This weekend we'll get into the human bot and we'll experiment with more sensors. Nicole does not completely grasp the programming part, which basically is choosing a tool for a particular function (go, wait for sensor, sending forward or back movements to servos, etc) and then setting some properties (for instance which port to use, it has 3 output and 4 input ports). She gets the tool part but still didn't get much involved with the properties, as for now it was all new, we'll focus in some things at a time.
It really seems to be a great learning tool. For one thing she can program a machine and see the results out there in the real world, which is for sure easier to grasp and similar to what the future world will be more and more about. On the other hand it does require a certain degree of conceptualization, logic thinking to program something you need to define the steps to go from A to B to C, etc.
I think it'd be nice to have some tool simpler even than their dev language to teach my little one Angelina, when she's about 4 probably.
We plan to add other devices like a wireless camera to send images to the computer and extra stuff like that when we're done playing with the lego set. The Microsoft Robotics Studio is supposed to be able to program this lego bot as well.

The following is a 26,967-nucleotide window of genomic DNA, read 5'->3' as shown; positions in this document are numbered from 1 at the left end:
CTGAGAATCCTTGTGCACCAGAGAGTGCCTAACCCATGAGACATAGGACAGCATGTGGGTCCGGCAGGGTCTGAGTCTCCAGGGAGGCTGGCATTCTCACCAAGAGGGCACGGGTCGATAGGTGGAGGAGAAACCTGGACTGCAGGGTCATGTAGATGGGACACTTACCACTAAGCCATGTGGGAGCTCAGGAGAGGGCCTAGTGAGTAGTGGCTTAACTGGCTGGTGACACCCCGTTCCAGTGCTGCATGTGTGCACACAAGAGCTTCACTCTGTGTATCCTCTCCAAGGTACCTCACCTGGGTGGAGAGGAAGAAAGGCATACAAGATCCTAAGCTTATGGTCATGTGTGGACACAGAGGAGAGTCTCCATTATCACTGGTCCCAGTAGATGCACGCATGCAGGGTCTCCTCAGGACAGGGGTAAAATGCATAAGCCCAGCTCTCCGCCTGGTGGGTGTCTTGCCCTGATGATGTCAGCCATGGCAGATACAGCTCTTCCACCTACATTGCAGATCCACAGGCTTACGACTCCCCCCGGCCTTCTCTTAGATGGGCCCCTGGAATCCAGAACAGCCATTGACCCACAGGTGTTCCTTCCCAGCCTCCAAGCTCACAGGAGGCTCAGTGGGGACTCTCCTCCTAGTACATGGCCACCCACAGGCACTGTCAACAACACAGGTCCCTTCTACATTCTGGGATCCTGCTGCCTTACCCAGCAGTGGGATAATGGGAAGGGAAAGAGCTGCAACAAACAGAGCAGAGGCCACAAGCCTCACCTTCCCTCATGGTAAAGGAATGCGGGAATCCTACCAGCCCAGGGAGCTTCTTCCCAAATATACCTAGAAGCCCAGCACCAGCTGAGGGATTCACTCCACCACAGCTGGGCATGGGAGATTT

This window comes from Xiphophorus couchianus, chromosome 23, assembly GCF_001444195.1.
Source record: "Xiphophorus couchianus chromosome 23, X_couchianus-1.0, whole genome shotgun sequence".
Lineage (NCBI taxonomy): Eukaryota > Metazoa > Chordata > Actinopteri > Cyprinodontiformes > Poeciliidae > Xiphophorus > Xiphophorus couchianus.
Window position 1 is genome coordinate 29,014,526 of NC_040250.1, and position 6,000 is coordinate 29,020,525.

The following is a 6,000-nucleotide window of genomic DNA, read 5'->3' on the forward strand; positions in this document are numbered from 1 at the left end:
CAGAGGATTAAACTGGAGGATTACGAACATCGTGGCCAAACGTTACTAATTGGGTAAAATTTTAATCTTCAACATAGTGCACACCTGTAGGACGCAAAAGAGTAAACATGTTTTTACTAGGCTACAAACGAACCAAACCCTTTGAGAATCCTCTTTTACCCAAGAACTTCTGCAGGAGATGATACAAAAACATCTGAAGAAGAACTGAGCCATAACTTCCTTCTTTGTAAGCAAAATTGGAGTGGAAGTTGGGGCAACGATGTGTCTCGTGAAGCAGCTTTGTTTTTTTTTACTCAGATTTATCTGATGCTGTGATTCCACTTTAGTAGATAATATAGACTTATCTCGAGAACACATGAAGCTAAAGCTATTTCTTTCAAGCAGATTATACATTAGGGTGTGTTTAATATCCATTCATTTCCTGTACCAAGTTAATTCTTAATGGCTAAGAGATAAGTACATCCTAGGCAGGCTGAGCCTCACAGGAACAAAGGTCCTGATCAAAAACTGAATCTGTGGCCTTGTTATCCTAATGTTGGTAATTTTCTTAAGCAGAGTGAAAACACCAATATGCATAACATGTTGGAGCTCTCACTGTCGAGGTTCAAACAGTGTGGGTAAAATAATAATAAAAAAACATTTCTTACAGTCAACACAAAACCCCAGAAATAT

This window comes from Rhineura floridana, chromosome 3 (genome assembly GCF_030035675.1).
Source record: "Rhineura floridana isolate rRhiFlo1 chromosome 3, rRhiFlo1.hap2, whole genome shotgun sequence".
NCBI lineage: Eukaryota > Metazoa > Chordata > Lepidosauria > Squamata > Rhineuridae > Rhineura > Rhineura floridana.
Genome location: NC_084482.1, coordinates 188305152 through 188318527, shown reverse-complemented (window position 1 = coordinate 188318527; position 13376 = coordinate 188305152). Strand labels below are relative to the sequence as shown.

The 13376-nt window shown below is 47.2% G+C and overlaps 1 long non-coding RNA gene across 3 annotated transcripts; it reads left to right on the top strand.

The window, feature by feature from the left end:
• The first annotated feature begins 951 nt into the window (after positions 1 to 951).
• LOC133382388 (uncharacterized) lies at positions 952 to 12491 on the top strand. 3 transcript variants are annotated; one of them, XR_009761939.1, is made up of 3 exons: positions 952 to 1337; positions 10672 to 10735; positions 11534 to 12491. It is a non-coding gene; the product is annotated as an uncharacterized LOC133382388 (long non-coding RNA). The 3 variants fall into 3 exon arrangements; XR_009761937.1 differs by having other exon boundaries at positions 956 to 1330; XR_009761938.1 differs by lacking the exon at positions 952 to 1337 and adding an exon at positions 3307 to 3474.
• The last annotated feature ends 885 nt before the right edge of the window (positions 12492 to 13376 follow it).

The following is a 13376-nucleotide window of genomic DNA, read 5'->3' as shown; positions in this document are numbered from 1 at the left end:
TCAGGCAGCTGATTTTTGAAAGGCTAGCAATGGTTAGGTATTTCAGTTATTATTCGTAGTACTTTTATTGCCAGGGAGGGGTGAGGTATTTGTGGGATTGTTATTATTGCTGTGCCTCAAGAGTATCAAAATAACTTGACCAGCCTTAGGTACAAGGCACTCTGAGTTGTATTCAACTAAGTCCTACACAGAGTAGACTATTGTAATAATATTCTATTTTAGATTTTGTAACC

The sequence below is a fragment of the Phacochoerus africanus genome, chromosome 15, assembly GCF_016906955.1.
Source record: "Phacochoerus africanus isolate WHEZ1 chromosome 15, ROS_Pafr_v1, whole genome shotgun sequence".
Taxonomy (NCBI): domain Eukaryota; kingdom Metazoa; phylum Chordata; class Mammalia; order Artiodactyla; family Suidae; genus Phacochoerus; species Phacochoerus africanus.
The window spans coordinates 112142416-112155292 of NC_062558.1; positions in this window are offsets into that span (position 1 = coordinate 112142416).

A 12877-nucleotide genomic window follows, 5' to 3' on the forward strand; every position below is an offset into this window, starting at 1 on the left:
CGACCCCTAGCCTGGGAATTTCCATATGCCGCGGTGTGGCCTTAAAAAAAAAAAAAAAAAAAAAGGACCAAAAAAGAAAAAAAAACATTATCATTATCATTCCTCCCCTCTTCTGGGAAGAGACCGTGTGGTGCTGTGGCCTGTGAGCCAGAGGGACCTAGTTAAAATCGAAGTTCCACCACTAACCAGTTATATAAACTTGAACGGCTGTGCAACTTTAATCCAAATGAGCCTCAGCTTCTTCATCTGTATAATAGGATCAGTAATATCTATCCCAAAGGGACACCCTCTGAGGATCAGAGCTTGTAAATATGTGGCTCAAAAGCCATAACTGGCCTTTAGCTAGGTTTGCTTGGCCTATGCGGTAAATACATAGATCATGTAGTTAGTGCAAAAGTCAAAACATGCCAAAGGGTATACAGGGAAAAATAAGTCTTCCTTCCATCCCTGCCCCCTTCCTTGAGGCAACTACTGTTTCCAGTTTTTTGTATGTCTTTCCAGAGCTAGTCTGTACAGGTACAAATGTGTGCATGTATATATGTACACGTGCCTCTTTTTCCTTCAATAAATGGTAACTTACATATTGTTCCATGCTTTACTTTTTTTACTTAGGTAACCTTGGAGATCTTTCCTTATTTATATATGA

Google co-op search and outgoing links

I tried Google's co-op search tool couple weeks ago. Unless you're a non-profit it'll display ad words. It allows you to create your own search engine experience customizing the web sites to be included on your search, refining labels, and other settings.
This morning I was thinking that it's a pain to have to manually maintain the list of websites that should be including, most likely a growing list over time.
Then, I was thinking that if you consider your included websites as the core of your search and you follow outgoing links you will highly probably find the list of your extended neighborhood where your search should be targeting.
Right now when you setup your co-op search engine you select between two preferences:
"How to search included sites:
. Search the entire web but emphasize included sites.
. Search only included sites."